Copyright © 2011 by Karl Meyer.  All Rights Reserved.

Lunar Retreat

June 16,2011                                                                                         South Wellfleet, MA 3 pm

Half of the Bank Row Writers are asleep–or trying to be, on a sun-drenched June afternoon on outer Cape Cod. This June sun, bumped fully into the open by last night’s amber full moon, has proven a worthy obstacle. Coming on the heels of day-upon-day of gray spring chill–the intense June light, coupled with these glittering, sandy shoals, has quickly melted our Yankee defenses.  We are relaxed. We are comfortable.  We are drooling on pillowcases in the middle of the day.

Yet, here on this temporary sand spit that will remain known as Cape Cod for a time, there is a single, profound reality permeating the collective subconscious as we daydream; as we sleep. It is ocean; the awareness of ocean. It is the inescapable presence of the great water that links us all to this past, and this future.

Moon, sea, cloud, tide–earth is nothing if not a water planet–a wet, chaotic and wondrous place that has offered a foothold to random, organized collections of complex atoms from time to time.

Staring at last night’s brimming tide and spring full moon at Nauset, it seemed inevitable that we would come to meet at this place.  Inevitable too, even for our three Bank Row comrades toiling at daily work a hundred miles from any tide–someday, not long off, their presence will be co-mingled with the same consciousness now holding us in its grip–here, today, at Ocean.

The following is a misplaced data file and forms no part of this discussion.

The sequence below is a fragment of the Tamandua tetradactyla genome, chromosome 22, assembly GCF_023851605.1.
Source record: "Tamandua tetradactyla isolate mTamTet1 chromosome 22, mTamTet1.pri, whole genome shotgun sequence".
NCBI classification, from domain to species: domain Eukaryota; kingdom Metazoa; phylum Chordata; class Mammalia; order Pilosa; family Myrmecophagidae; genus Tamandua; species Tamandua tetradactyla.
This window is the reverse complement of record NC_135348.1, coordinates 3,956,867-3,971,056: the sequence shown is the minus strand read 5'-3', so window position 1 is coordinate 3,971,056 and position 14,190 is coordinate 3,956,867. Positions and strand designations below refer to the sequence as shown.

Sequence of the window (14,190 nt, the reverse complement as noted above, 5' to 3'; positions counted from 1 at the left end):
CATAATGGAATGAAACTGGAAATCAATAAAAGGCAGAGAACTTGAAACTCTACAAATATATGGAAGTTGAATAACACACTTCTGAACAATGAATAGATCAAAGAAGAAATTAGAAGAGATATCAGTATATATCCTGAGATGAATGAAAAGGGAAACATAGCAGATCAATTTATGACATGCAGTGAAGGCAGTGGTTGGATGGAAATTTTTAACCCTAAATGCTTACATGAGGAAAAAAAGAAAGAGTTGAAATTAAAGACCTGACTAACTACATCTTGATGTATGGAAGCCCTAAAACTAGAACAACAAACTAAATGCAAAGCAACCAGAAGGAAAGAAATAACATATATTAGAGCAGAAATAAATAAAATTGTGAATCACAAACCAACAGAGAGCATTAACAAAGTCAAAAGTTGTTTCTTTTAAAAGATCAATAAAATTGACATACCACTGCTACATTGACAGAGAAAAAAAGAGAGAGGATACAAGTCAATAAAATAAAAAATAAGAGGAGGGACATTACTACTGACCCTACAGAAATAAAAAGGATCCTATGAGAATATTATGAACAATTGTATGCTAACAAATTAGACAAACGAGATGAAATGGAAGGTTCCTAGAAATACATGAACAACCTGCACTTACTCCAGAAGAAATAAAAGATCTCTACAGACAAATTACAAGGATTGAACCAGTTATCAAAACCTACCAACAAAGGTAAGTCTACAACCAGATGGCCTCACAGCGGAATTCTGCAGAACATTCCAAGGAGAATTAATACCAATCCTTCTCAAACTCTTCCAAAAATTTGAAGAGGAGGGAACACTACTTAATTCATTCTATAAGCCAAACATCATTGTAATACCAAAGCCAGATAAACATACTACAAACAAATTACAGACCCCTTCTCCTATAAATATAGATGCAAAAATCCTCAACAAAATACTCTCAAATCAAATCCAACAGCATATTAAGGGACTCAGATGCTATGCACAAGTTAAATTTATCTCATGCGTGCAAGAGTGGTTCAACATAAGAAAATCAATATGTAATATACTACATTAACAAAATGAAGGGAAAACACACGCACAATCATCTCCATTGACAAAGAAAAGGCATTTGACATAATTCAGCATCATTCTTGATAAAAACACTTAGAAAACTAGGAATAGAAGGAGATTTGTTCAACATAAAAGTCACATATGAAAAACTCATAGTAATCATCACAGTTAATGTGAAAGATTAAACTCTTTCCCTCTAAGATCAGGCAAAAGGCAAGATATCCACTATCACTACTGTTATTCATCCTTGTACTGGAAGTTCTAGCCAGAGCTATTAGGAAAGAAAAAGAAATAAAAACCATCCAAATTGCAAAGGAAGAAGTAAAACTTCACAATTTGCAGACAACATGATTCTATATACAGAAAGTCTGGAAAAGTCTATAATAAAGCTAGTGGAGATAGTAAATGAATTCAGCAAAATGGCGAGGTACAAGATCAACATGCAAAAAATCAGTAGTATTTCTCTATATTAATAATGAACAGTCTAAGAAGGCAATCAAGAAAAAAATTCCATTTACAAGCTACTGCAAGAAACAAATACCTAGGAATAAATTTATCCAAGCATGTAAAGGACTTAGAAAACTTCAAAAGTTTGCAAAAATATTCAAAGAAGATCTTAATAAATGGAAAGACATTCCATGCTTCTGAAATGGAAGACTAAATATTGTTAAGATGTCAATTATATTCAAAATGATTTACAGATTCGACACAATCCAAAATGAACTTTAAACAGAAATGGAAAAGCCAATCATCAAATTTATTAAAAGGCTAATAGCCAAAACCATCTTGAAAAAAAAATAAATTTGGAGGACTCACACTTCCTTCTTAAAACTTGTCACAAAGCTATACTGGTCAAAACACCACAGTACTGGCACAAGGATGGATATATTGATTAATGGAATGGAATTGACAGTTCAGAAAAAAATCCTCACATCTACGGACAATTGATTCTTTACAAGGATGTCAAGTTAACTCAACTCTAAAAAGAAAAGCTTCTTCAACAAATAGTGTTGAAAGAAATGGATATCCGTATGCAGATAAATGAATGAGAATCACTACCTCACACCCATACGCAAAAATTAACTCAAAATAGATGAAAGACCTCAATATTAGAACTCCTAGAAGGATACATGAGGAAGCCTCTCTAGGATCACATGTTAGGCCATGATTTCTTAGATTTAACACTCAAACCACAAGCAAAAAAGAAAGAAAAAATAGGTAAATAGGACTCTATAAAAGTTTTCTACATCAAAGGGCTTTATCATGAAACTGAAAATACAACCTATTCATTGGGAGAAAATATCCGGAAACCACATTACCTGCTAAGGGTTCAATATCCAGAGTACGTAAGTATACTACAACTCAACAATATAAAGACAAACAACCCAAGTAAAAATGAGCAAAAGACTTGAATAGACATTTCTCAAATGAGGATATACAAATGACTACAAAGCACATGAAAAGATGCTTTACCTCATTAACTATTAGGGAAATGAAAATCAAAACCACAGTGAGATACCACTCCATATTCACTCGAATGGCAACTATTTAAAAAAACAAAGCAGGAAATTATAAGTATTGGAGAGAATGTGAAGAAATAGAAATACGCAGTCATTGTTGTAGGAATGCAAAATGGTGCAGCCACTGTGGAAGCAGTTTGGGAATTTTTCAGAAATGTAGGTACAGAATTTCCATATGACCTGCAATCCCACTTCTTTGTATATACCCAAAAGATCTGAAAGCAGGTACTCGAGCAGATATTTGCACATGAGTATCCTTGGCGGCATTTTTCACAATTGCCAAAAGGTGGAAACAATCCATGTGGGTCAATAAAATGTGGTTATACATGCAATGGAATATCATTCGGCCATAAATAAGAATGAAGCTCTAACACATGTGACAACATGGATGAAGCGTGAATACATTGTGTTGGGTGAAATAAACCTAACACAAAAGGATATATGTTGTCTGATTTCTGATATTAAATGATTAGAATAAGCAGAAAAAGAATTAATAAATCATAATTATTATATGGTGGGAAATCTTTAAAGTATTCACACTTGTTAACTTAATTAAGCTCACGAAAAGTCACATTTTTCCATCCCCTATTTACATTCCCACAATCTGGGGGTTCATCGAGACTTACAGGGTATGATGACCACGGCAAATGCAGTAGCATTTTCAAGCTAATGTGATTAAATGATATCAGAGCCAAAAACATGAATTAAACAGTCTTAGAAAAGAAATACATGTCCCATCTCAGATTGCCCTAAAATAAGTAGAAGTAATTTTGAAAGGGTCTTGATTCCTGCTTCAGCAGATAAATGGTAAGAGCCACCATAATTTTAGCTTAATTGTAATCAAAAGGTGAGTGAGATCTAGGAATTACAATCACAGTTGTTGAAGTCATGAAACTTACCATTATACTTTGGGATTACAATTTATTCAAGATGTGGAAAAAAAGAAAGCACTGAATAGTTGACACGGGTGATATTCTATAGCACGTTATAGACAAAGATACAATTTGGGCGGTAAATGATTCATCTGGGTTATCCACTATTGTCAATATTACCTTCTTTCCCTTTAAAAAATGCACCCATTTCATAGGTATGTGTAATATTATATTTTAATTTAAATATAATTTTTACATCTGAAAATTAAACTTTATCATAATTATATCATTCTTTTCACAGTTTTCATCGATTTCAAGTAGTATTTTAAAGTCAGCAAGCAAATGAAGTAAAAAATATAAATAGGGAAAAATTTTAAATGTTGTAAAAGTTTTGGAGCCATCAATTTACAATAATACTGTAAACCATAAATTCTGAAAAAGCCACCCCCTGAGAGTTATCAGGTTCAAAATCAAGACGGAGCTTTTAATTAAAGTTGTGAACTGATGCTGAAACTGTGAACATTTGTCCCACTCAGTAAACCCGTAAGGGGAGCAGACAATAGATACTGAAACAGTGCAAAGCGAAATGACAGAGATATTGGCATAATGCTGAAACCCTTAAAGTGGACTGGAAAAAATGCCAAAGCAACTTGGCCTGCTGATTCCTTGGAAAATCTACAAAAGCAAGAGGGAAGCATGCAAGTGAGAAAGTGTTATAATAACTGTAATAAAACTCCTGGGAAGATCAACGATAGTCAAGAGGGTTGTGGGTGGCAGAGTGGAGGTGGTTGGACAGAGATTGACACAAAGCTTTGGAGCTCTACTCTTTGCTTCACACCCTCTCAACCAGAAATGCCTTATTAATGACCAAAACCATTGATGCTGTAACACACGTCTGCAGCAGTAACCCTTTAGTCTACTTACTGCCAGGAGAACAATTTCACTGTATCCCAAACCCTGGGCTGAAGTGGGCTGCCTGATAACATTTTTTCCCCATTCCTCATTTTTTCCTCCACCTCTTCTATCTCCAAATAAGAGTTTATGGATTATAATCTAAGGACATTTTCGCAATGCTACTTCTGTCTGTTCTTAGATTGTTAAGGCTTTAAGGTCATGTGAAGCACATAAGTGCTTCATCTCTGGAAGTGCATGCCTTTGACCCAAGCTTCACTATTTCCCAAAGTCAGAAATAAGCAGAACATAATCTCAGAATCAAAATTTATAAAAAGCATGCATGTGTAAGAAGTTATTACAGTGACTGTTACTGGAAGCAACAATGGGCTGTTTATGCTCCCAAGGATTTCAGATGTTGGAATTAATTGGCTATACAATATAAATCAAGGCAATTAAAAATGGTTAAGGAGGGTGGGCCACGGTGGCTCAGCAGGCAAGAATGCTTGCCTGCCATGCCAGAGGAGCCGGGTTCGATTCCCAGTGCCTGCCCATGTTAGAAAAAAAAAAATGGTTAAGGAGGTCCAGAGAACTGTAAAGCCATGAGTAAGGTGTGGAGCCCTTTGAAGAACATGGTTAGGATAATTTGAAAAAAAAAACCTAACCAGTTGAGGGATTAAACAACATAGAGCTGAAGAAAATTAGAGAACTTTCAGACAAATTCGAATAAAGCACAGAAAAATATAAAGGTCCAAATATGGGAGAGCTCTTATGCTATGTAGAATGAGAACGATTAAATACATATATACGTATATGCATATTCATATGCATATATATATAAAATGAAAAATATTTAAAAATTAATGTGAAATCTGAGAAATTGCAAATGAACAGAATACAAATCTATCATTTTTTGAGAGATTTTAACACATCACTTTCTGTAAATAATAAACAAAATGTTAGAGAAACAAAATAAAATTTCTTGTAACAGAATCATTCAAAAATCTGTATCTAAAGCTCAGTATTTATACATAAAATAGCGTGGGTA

But for all, the question will remain; the puzzle will linger as the sea breeze presses through the fingers of whispering pitch pines: what’s to be done with this great consciousness? Is the mystery more sacred?, or were we shoved into our agitated awareness merely to solve one riddle, following closely on the heels of the next??

The answer to existence could be Ocean.  The proper response to awareness could be awe.  At this moment, half-awake under sunny June skies on the sands of Cape Cod, I can manage but a simple gesture to the full tides waiting to accept me: thanks.